Blog Entry

We were misled about Renardo Sidney

Posted on: August 26, 2011 9:58 am
 
By Matt Norlander

We said it wasn't a good sign more than a month ago. Renardo Sidney did not take the trip with Mississippi State when the Bulldogs went overseas at the beginning of August. It was originally believed that he chose under his own volition -- perhaps even rebelliously -- to go to Houston to work out with John Lucas and improve his game, as well as his attitude.

Let's be clear and shed a light for fans, who probably already know this, but just in case. Overseas trips only happen a few years, per rule, for college programs. When they do get them, they're expensive, require a lot of planning and are pretty important to the coaches. For those who've ever traveled to Europe or Asia or Africa or Australia: think about the prep you did, then multiply that by about 20. Coaches want the whole team together if the whole team is permitted to go. There is some credence to the cliche that these trips are good for group bonding. Many a coach will tell you some of these excursions really, truly can be a positive impact for the season ahead.

For a player to get left behind, it's usually a rule, a serious injury/illness or a punishment for some harsh behavior. We now know Sidney didn't go to Europe because of Mississippi State coach Rick Stansbury -- not because Sidney chose to stay behind. Stansbury said this Thursday to Brandon Marcello of the Clarion-Ledger, as well as other members of the local media down in Starkville, Miss.:

“Let’s make sure to get this clear: it was not his decision to go to Houston,” Stansbury said. “Everybody understand that. I made that decision, nobody else made that decision. I made the decision, OK? That’s where that is and, again, would I have liked for him to have been on the trip? I would have and it would have been good, but there are some things he had to handle that he hadn’t handled. Since then, he has. ... He fulfilled some obligations he had to have for the team. And he did that. So, we’ll see if he keeps progressing. We all want to hope and believe he can.”

There are still hurdles for Sidney to clear and much peace of mind to accomplish on Stansbury's behalf. Stansbury, in many ways, has put his job on the line to keep Sidney in a Mississippi State uniform. He stuck his neck out last season; Sidney played in 19 games and averaged 14 points, 7.6 rebounds per game. The Bulldogs went 17-14.

I'm not certain Sidney's going to change. He's back on Twitter, with a new handle that doesn't really compute -- LawandOrder1. Alrighty. Listen, I'd love for Sidney to play well, stay on the right path and not make Stansbury look like a fool. But it's evident there are still problems existing between coach and player, and perhaps player and team.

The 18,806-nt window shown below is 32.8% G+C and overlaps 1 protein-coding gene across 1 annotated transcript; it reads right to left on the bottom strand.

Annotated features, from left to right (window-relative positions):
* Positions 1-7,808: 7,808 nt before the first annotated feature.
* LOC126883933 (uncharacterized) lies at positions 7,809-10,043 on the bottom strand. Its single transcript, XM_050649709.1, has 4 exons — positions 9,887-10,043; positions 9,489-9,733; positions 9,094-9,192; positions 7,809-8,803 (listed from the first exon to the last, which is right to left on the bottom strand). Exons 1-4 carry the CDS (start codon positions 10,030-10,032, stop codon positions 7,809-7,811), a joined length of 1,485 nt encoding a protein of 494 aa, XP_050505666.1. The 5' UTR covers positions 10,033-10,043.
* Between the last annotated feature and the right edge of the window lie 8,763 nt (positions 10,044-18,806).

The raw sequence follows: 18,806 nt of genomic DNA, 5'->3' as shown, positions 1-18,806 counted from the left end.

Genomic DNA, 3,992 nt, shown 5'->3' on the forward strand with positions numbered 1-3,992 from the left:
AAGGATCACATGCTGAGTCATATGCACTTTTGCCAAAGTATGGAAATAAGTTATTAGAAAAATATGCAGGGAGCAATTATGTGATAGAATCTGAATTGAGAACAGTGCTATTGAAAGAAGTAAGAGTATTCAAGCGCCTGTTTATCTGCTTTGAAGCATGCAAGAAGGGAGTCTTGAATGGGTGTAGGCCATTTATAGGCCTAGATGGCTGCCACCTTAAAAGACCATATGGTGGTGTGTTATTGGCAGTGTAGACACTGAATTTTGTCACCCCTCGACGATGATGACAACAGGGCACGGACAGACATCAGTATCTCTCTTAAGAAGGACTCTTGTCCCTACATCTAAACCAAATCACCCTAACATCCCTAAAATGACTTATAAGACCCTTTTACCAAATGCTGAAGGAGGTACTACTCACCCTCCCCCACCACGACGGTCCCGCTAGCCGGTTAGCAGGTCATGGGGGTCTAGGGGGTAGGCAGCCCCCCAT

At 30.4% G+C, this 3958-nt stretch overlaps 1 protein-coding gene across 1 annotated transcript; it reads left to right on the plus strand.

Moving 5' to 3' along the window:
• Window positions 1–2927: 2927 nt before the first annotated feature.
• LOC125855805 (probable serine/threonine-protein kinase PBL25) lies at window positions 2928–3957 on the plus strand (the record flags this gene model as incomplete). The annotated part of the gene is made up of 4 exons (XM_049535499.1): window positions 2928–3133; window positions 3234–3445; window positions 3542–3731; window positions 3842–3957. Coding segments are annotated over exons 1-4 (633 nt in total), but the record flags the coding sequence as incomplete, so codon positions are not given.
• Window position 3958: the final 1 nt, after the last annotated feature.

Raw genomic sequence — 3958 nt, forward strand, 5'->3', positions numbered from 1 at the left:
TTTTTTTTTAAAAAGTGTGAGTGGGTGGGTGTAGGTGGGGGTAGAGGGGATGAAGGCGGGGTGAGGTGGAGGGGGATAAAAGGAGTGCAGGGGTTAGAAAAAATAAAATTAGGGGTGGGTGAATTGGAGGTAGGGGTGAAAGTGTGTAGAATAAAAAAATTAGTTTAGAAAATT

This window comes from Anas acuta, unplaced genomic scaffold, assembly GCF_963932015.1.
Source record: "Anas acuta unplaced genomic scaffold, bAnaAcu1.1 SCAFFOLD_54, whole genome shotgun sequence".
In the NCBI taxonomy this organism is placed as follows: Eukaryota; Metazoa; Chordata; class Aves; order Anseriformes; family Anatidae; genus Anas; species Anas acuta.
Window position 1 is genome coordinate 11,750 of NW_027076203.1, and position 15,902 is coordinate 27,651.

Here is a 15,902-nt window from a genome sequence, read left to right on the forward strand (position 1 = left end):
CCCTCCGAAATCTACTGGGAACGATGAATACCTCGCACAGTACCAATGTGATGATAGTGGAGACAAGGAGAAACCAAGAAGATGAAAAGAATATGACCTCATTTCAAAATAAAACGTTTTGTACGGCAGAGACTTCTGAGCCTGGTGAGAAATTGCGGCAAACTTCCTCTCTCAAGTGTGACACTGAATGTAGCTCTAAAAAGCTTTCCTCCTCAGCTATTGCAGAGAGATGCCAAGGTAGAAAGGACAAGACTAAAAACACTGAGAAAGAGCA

Because Sidney didn't make the trip, this has now reached the point where, even if Stansbury and Sidney say there isn't a problem, speculation will continue well into the season. Until Sidney has an extended period of good play and better behavior, he and his coach have put themselves into a situation where questions will continue to be asked about whether he was ever remotely worth having on the team.

Photo: AP
Comments

Since: Jan 21, 2010
Posted on: August 27, 2011 8:33 am
 

We were misled about Renardo Sidney

Rick Stansbury appears to be a very poor judge of character.



Since: Dec 5, 2006
Posted on: August 27, 2011 2:23 am
 

We were misled about Renardo Sidney

You don't say who misled you. The context makes it seem like it was coach Stansbury. He clearly did not set the record straight at the time. Coach has multiple problems just now and that is troubling for MSU fans. Losing D.J. Gardner to a Twitter attack is sad unusual. I cannot remember a similar incident from a current player against his coach.

From the account here the trip was useful in gaining the ten practices and the game experience in Italy. Sidney should have been able to go and apparently failed to complete his requirements from what can only be termed a team probation. Can this team regroup and stabilize? I hope so. Good programs are hard to establish and can be undone by a few mistakes. Most believe Sidney was a mistake. Now it appears that Gardner was also a mistake. Character, character, character. Without it no team can prosper.


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